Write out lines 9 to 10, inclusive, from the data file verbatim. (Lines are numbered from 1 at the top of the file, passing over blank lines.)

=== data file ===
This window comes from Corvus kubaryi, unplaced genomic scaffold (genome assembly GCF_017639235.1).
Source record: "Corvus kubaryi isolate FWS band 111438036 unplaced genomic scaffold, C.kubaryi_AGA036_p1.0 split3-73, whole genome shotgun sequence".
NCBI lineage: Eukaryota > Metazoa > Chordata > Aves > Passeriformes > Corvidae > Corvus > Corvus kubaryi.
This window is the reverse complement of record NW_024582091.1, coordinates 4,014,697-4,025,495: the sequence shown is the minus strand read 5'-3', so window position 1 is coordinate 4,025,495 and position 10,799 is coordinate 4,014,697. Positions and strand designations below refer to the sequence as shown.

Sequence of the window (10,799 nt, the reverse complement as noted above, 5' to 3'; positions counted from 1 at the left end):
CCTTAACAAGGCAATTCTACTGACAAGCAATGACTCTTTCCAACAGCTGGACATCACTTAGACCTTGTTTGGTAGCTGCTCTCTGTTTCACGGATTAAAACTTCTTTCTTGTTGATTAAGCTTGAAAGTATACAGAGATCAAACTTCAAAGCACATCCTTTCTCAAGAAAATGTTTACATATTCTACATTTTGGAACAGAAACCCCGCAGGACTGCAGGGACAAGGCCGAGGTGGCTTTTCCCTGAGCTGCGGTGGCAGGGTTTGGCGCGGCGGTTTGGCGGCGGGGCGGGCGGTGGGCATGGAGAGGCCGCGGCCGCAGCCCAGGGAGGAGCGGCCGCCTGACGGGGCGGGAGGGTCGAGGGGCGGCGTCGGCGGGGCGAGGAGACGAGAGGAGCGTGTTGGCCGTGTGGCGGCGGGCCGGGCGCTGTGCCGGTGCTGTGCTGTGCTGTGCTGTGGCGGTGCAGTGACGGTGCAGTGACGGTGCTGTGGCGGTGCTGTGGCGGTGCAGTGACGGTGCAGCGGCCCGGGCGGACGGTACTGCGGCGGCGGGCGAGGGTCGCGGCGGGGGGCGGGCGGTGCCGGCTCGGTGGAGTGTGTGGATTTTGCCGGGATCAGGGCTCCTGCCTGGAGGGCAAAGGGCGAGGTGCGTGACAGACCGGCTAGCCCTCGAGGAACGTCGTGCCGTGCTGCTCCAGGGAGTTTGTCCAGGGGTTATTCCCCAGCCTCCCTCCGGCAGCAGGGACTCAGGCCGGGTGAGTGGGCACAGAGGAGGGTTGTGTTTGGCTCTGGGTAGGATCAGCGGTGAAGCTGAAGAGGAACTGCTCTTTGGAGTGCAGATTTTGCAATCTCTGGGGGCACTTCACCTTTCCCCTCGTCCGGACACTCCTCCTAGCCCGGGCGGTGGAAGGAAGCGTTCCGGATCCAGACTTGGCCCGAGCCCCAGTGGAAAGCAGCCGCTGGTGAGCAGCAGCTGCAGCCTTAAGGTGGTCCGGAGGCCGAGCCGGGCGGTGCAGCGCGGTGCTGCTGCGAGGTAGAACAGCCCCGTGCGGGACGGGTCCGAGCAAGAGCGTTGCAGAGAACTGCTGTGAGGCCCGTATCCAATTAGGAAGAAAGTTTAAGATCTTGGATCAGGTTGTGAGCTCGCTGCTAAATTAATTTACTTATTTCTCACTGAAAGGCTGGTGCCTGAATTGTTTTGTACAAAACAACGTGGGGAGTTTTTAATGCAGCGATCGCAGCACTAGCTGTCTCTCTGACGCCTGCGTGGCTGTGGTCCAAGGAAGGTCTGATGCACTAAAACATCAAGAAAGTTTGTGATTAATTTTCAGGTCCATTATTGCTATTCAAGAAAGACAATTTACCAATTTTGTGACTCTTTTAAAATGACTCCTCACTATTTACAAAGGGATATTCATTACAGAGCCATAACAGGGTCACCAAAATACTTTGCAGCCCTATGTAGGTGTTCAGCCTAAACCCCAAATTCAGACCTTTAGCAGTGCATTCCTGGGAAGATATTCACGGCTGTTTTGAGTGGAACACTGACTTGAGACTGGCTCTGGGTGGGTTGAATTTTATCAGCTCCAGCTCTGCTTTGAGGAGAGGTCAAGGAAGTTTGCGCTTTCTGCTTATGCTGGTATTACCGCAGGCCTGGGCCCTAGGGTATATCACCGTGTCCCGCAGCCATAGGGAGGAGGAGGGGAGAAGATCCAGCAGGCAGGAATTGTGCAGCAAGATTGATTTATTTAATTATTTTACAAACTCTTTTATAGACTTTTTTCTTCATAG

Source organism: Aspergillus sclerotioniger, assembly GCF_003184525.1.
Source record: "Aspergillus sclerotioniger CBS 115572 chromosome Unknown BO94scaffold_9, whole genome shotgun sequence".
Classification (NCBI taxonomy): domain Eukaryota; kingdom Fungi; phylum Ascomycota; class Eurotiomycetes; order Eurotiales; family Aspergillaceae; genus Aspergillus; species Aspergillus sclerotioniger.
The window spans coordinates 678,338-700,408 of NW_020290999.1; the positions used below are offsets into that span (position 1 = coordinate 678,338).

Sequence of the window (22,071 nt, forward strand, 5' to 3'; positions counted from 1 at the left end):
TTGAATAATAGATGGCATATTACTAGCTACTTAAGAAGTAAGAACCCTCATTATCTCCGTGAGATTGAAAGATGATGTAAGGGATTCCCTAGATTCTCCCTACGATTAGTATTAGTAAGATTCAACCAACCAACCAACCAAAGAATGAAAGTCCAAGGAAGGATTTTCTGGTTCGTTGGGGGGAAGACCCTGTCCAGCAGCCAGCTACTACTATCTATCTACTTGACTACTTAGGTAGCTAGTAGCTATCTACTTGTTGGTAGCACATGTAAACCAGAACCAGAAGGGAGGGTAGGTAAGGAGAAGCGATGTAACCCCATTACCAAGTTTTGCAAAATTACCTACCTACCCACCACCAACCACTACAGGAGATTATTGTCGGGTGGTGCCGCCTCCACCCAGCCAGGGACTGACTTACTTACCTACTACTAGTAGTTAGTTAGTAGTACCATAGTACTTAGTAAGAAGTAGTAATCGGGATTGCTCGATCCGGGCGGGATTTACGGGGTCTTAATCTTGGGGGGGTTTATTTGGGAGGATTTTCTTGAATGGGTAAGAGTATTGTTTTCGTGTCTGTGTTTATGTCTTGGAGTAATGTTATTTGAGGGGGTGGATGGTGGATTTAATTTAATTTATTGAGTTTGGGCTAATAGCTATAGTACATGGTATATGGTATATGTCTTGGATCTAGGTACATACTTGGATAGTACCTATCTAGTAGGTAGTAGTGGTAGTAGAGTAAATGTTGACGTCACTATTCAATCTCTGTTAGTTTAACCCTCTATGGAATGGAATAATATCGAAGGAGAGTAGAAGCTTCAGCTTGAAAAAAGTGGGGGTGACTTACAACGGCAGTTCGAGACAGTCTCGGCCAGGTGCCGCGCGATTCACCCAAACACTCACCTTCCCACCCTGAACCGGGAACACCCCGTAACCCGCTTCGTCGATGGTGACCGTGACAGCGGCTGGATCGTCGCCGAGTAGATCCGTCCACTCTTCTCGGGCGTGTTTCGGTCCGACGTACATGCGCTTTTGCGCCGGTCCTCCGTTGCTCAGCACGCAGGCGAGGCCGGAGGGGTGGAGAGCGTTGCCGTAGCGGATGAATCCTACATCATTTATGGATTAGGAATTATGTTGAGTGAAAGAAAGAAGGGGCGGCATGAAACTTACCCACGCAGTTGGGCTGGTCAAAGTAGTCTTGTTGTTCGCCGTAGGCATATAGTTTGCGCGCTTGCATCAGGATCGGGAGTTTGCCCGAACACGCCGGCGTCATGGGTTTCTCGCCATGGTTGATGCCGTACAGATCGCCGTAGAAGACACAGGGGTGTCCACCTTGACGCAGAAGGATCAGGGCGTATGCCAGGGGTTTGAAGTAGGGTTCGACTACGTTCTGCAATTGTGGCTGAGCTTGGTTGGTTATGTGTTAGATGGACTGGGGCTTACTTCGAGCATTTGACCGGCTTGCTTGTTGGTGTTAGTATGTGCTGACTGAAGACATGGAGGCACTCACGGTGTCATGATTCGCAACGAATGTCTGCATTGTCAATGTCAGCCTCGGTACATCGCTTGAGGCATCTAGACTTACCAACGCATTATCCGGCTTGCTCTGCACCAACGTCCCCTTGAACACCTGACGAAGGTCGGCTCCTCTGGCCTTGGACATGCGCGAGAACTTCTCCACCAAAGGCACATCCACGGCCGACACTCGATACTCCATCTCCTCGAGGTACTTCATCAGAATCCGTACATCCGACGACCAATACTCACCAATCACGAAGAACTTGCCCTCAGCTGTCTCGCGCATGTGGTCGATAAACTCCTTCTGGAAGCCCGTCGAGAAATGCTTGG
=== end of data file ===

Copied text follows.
Classification (NCBI taxonomy): domain Eukaryota; kingdom Fungi; phylum Ascomycota; class Eurotiomycetes; order Eurotiales; family Aspergillaceae; genus Aspergillus; species Aspergillus sclerotioniger.
The window spans coordinates 678,338-700,408 of NW_020290999.1; the positions used below are offsets into that span (position 1 = coordinate 678,338).